(May 2016) We just finished a 12 day wine tour of Southern Italy, and it was truly amazing. It started and finished in Rome, but focused on the three major regions of Campania, Puglia and Sicily. We also included some cultural stops along the way such as Pompeii and the Amalfi Coast in Campania, the ancient cities of Alberobello and Lecce in Puglia, and the amazing seaside village of Cefalu in Sicily.
|Our Wine Delegation in Rome|
The following blog posts describe the highlights of the trip and the nine wineries we visited. There were 28 of us in total – all members of a California wine delegation. Everyone either works in the wine industry, or was traveling with someone who did. Ten were Wine MBA and undergraduate candidates who went on the trip for class credit. See highlights of trip in short video here.
Italian Wine by the Numbers (in 2016)
We started the trip with a quick overview of the Italian wine industry:
- #1 – Italy is currently the #1 largest wine producer in the world
- 20 – number of major wine regions in Italy
- 332 – number of DOC in Italy (now listed under DOP)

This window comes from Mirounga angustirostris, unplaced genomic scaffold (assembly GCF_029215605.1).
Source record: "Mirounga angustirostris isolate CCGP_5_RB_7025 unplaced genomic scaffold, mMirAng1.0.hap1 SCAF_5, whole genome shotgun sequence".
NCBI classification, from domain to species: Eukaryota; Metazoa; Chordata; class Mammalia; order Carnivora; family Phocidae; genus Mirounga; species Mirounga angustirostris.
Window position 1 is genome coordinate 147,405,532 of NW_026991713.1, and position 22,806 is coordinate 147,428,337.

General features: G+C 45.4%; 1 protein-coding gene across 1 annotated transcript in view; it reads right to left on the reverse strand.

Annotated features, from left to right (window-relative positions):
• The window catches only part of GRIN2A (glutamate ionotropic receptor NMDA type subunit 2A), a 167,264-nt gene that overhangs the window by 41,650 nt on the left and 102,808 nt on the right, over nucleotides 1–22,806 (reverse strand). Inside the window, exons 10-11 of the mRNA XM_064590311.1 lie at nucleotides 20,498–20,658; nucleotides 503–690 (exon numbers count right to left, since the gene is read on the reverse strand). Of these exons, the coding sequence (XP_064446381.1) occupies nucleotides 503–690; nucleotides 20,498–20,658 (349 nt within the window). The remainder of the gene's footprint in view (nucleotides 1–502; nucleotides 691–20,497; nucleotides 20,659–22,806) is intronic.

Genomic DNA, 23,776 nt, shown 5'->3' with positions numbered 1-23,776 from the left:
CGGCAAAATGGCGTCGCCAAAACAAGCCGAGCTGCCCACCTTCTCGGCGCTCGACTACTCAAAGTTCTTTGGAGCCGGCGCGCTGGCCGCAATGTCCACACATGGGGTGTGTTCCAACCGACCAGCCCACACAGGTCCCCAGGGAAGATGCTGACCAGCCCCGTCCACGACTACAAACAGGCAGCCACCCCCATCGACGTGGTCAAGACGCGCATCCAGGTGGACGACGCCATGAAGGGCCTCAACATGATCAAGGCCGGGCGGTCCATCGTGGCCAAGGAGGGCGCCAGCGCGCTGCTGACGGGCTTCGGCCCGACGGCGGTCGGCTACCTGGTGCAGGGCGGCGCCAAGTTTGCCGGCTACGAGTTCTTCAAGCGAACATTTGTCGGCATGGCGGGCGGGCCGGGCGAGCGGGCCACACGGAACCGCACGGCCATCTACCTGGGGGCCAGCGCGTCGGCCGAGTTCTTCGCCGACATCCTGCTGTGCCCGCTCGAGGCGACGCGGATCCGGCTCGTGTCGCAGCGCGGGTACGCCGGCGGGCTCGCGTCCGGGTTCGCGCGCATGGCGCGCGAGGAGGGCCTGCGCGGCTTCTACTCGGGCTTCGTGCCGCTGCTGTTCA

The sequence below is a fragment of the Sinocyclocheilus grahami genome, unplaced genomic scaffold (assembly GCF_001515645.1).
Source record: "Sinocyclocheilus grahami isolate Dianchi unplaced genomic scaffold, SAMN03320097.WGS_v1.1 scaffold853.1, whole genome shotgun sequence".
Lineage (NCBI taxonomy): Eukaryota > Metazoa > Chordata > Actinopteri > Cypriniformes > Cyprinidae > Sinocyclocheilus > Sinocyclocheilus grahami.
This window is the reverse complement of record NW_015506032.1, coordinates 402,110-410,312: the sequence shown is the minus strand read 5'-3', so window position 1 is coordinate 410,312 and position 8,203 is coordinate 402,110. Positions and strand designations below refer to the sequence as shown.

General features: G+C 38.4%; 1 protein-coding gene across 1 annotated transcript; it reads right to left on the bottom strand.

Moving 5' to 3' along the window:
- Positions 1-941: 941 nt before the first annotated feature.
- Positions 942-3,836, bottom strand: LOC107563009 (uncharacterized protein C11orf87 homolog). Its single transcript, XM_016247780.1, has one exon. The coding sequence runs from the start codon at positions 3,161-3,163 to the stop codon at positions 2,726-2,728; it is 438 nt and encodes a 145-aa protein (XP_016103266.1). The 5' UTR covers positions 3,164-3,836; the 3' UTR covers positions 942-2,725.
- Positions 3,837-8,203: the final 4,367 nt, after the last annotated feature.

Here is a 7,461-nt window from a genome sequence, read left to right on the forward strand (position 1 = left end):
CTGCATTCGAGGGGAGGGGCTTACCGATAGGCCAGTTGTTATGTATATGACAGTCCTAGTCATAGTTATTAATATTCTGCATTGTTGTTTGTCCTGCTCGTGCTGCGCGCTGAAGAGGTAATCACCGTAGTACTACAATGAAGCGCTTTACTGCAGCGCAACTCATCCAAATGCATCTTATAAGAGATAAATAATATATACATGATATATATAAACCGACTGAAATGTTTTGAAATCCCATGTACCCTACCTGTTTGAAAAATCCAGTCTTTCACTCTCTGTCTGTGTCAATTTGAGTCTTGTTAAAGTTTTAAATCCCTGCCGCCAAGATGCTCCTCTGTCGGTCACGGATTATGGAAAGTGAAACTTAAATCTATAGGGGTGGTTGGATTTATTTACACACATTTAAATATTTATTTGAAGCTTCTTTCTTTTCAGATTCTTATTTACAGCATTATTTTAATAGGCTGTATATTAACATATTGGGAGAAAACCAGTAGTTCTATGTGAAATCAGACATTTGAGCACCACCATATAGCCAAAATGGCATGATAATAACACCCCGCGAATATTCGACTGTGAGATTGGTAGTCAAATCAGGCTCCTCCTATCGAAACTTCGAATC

- 74 – number of DOCG in Italy (now listed under DOP)
- 118 – number of IGP in Italy
- 370 – estimate of number of indigenous grapes in Italy
Southern Italy – Home of the First Cult Wine
Southern Italy has been producing wine for more than 4000 years. Settled by the Greeks, southern Italy was known as Magna Graecia, or “Great Greece. “The Greeks brought some of their grapes to Italy, but the peninsula already had many indigenous grapes.
The first cult wine in the world is said to have come from this part of Italy. Pliny the Elder described Falernian wine as the most famous and expensive. It came from the slopes of Mt. Falernus south of Rome and in the region of Campania. It was supposedly a white wine of high alcohol level that was available in both a sweet and dry style. Some reports state it was made of Aglianico, which is a red grape, whereas other state is was made of Greco (a white grape).
|Mt. Vesuvius and Pompeii Ruins|